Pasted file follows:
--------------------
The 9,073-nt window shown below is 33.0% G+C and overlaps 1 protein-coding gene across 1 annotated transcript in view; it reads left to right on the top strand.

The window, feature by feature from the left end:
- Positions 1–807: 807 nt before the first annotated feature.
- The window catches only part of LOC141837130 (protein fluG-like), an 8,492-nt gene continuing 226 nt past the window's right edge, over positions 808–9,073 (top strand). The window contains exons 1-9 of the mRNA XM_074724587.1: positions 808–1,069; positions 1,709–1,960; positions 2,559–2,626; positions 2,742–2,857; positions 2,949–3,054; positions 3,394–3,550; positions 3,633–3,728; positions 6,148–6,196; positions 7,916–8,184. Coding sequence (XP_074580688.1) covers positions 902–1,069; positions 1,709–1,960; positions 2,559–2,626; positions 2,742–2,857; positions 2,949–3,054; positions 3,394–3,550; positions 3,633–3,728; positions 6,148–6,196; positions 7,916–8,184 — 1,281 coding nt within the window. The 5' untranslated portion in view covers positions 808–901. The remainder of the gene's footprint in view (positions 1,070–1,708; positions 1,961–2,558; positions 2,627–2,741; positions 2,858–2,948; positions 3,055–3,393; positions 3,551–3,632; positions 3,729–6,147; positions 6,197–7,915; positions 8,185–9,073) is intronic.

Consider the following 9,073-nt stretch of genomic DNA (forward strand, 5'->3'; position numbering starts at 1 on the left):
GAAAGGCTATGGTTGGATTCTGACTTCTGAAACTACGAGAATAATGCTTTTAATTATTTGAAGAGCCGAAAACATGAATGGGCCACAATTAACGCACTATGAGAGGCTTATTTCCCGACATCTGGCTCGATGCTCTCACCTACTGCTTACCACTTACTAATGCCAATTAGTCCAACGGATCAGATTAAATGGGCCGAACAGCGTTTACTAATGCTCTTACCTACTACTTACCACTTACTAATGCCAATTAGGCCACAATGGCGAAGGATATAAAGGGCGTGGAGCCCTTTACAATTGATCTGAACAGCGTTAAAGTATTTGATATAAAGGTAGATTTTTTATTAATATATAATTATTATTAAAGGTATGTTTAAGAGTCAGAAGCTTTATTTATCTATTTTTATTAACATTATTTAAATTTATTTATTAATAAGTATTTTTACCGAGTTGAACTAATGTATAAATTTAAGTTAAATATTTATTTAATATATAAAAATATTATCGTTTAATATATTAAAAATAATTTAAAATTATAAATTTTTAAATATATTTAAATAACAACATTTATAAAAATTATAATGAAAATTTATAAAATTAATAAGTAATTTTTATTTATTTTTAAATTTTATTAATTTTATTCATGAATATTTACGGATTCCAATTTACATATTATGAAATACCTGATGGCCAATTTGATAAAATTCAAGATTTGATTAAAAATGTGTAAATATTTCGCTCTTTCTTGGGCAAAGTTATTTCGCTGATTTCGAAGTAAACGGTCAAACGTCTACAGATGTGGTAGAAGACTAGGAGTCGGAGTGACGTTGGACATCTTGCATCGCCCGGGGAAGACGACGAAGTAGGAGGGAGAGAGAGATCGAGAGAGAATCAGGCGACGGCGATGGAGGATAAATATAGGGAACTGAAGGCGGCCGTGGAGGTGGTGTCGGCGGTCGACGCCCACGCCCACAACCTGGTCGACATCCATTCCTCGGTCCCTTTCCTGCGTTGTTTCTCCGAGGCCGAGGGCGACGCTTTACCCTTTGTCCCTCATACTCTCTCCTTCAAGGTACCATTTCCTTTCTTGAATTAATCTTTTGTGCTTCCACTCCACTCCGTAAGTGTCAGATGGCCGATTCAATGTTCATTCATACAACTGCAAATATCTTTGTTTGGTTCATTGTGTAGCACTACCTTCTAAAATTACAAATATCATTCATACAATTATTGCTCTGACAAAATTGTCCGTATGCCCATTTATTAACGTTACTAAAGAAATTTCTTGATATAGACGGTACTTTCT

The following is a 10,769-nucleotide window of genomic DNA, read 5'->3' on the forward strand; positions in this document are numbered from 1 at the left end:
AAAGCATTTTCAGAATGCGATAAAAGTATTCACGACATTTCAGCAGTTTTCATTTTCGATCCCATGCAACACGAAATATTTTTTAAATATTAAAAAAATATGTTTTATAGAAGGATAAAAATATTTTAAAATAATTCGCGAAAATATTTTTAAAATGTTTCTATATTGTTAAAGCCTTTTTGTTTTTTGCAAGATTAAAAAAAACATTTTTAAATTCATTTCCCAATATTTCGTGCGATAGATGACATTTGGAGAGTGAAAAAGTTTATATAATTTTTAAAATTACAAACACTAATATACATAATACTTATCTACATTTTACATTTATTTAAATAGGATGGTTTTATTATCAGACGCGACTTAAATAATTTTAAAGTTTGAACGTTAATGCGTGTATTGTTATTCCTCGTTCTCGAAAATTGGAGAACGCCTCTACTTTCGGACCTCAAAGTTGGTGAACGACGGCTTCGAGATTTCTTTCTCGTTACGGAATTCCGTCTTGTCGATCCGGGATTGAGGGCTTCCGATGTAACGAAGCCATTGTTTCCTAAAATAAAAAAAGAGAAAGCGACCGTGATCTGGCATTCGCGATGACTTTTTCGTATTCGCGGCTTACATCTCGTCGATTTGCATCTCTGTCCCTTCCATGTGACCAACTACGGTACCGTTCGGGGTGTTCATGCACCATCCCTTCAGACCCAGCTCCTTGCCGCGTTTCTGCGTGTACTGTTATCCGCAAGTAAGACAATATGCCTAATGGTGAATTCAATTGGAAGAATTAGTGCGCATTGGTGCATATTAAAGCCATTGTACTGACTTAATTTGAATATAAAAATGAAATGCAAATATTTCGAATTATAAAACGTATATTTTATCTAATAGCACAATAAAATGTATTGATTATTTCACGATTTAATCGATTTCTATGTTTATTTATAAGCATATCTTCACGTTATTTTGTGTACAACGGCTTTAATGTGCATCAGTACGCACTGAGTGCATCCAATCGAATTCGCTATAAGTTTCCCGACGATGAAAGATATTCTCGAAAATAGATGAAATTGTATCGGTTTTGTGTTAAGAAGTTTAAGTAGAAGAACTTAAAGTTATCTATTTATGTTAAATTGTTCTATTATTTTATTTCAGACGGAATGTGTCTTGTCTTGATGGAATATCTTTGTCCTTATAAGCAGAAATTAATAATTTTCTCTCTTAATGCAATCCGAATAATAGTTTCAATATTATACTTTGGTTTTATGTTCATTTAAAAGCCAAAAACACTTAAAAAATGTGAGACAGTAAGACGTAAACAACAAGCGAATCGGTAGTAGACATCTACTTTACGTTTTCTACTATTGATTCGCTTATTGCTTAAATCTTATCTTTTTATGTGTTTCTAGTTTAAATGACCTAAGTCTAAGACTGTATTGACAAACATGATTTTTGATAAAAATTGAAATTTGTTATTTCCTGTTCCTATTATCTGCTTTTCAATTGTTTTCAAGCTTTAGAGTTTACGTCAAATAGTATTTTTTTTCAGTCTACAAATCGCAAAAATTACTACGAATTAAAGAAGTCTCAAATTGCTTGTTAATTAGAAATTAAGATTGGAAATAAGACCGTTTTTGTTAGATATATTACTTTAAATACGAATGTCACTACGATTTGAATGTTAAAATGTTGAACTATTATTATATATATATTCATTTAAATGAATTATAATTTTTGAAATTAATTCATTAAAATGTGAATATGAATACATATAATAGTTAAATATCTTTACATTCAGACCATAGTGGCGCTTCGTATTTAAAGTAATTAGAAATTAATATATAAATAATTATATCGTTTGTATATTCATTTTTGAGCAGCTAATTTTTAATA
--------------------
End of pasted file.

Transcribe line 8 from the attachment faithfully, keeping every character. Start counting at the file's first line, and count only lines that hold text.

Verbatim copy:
AAAGCATTTTCAGAATGCGATAAAAGTATTCACGACATTTCAGCAGTTTTCATTTTCGATCCCATGCAACACGAAATATTTTTTAAATATTAAAAAAATATGTTTTATAGAAGGATAAAAATATTTTAAAATAATTCGCGAAAATATTTTTAAAATGTTTCTATATTGTTAAAGCCTTTTTGTTTTTTGCAAGATTAAAAAAAACATTTTTAAATTCATTTCCCAATATTTCGTGCGATAGATGACATTTGGAGAGTGAAAAAGTTTATATAATTTTTAAAATTACAAACACTAATATACATAATACTTATCTACATTTTACATTTATTTAAATAGGATGGTTTTATTATCAGACGCGACTTAAATAATTTTAAAGTTTGAACGTTAATGCGTGTATTGTTATTCCTCGTTCTCGAAAATTGGAGAACGCCTCTACTTTCGGACCTCAAAGTTGGTGAACGACGGCTTCGAGATTTCTTTCTCGTTACGGAATTCCGTCTTGTCGATCCGGGATTGAGGGCTTCCGATGTAACGAAGCCATTGTTTCCTAAAATAAAAAAAGAGAAAGCGACCGTGATCTGGCATTCGCGATGACTTTTTCGTATTCGCGGCTTACATCTCGTCGATTTGCATCTCTGTCCCTTCCATGTGACCAACTACGGTACCGTTCGGGGTGTTCATGCACCATCCCTTCAGACCCAGCTCCTTGCCGCGTTTCTGCGTGTACTGTTATCCGCAAGTAAGACAATATGCCTAATGGTGAATTCAATTGGAAGAATTAGTGCGCATTGGTGCATATTAAAGCCATTGTACTGACTTAATTTGAATATAAAAATGAAATGCAAATATTTCGAATTATAAAACGTATATTTTATCTAATAGCACAATAAAATGTATTGATTATTTCACGATTTAATCGATTTCTATGTTTATTTATAAGCATATCTTCACGTTATTTTGTGTACAACGGCTTTAATGTGCATCAGTACGCACTGAGTGCATCCAATCGAATTCGCTATAAGTTTCCCGACGATGAAAGATATTCTCGAAAATAGATGAAATTGTATCGGTTTTGTGTTAAGAAGTTTAAGTAGAAGAACTTAAAGTTATCTATTTATGTTAAATTGTTCTATTATTTTATTTCAGACGGAATGTGTCTTGTCTTGATGGAATATCTTTGTCCTTATAAGCAGAAATTAATAATTTTCTCTCTTAATGCAATCCGAATAATAGTTTCAATATTATACTTTGGTTTTATGTTCATTTAAAAGCCAAAAACACTTAAAAAATGTGAGACAGTAAGACGTAAACAACAAGCGAATCGGTAGTAGACATCTACTTTACGTTTTCTACTATTGATTCGCTTATTGCTTAAATCTTATCTTTTTATGTGTTTCTAGTTTAAATGACCTAAGTCTAAGACTGTATTGACAAACATGATTTTTGATAAAAATTGAAATTTGTTATTTCCTGTTCCTATTATCTGCTTTTCAATTGTTTTCAAGCTTTAGAGTTTACGTCAAATAGTATTTTTTTTCAGTCTACAAATCGCAAAAATTACTACGAATTAAAGAAGTCTCAAATTGCTTGTTAATTAGAAATTAAGATTGGAAATAAGACCGTTTTTGTTAGATATATTACTTTAAATACGAATGTCACTACGATTTGAATGTTAAAATGTTGAACTATTATTATATATATATTCATTTAAATGAATTATAATTTTTGAAATTAATTCATTAAAATGTGAATATGAATACATATAATAGTTAAATATCTTTACATTCAGACCATAGTGGCGCTTCGTATTTAAAGTAATTAGAAATTAATATATAAATAATTATATCGTTTGTATATTCATTTTTGAGCAGCTAATTTTTAATA